Quiet Mind Meditation

This is a quiet space .. designed to inspire, nurture and support your meditation practice so that you might find your own quiet mind

Monday, 14 July 2008

Notice Doorways

I was talking with a girlfriend on the weekend.. she was commenting how lovely meditation is; but how hard it is to actually remember to do! So many people ask me how to keep their practice going, how to establish a pattern of behaviour that includes a regular daily meditation practice. I am yet to find the easy answers (after all this is a 'practice') .. but when asked I have a toolkit of three common techniques that I have used in the past:

1. Notice doorways.
By stopping and noticing each time you walk through a doorway - stop, balance yourself (internally and externally), notice your feet and how well 'planted' you are to the earth at this point in time, find your breath, follow one or two breath cycles with all the attention you can muster.

Acknowledge that you are moving from one place to another.. moving from one task to another.. one thought to another... Acknowledge to yourself "I am now walking through this doorway". Acknowledge that you intend to bring all your attention to the new situation just through this doorway. Smile. Step through. Engage in the moment.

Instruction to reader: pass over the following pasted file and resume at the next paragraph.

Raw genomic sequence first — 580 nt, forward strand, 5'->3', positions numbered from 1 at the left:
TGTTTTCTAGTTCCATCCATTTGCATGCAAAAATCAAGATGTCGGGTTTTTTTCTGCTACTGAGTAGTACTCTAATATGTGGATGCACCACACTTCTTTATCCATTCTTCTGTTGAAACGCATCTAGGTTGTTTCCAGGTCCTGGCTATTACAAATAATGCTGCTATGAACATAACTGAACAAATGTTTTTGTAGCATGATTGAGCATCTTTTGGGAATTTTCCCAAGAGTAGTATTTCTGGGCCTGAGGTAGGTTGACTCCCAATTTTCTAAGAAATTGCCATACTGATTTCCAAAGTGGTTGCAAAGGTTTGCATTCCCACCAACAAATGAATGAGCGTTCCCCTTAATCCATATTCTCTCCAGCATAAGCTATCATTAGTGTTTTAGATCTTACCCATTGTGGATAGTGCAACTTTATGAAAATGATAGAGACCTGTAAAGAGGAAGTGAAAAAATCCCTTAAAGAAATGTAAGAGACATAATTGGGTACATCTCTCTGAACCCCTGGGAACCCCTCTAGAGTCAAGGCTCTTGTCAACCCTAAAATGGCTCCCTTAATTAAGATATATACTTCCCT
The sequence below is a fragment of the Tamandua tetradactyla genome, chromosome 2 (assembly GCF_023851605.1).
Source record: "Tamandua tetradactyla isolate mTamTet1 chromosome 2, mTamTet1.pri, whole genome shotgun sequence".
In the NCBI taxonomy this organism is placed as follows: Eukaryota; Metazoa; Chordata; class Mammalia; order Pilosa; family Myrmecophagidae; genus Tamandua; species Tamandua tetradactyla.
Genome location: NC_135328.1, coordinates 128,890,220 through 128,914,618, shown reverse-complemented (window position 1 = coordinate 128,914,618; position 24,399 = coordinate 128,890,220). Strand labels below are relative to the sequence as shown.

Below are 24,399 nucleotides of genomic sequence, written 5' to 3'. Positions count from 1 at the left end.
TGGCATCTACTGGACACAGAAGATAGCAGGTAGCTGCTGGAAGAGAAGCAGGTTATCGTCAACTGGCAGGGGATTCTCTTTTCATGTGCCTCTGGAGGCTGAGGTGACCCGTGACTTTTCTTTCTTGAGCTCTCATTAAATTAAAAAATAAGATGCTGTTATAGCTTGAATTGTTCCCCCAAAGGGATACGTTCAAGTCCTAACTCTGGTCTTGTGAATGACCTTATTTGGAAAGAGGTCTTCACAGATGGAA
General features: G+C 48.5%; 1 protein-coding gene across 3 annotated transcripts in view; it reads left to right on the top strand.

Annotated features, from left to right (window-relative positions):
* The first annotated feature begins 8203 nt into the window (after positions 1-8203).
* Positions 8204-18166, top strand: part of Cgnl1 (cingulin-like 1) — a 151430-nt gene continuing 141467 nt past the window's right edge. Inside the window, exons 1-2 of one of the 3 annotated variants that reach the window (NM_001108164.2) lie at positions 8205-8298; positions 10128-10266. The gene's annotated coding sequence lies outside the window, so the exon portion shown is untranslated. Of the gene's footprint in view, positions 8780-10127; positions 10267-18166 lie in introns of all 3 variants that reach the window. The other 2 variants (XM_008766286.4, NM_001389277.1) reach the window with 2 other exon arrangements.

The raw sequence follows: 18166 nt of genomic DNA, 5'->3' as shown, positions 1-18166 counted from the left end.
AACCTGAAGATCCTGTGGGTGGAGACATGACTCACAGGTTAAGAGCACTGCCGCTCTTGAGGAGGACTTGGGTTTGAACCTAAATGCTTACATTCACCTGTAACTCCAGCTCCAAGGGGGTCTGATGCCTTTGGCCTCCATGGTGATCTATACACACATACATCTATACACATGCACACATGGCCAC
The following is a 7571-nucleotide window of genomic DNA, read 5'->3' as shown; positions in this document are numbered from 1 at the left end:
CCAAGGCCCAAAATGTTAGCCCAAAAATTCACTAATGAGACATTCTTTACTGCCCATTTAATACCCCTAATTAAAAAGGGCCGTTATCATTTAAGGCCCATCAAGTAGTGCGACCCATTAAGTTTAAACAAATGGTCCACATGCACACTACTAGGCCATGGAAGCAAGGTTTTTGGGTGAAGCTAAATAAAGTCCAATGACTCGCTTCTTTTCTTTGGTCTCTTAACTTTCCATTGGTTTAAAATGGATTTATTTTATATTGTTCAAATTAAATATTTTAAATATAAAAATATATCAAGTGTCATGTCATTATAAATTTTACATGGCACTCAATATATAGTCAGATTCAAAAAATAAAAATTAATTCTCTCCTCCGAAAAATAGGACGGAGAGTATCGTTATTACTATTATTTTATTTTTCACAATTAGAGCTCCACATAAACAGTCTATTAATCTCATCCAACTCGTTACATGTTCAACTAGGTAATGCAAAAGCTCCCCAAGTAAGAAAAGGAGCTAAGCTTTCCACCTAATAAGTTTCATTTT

A nice 'spot' meditation that brings present moment awareness to your conscious mind.

2. Peace Pulse.
Back in an earlier blog (April, 08) I mentioned how much I loved finding and using the Peace Pulse website. Here you sign up and each time you are on-line... each hour... you will receive a gentle gong or chime to mark the start and end of one minute. This is a reminder to stop, take a minute and be silent/meditate/give thanks etc. Another spot meditation.

Please take a moment to have a look at http://www.gaiasoft.com/peacepulse.nsf

3. Meditation bracelet or mala.
Years ago I worked with a very progressive organisation who often brought out these bright yellow elasticband bracelets : these were used for training staff to address behavioural changes. The idea was that making a change to your behaviour required consistent focus and effort - and if you snapped the bracelet (giving yourself a nice little masochistic sting!) at the moment you realised you had exhibited the 'incorrect' behaviour (or thought pattern) then you were re-learning how often (and gradually how infrequently) your were falling into old patterns of behaviour (like thinking a particular negative thoughts, or avoiding making that sales call).

Quite often there were staff moving around the office, or in a meeting, or in the lunch room, snapping their yellow bracelets. I have a couple of 'meditation' bracelets (including the traditional 'mala bead' kind) and I know when I wear them and see them on my wrist, then I am reminded of my commitment and intention to meditate. It really does work...

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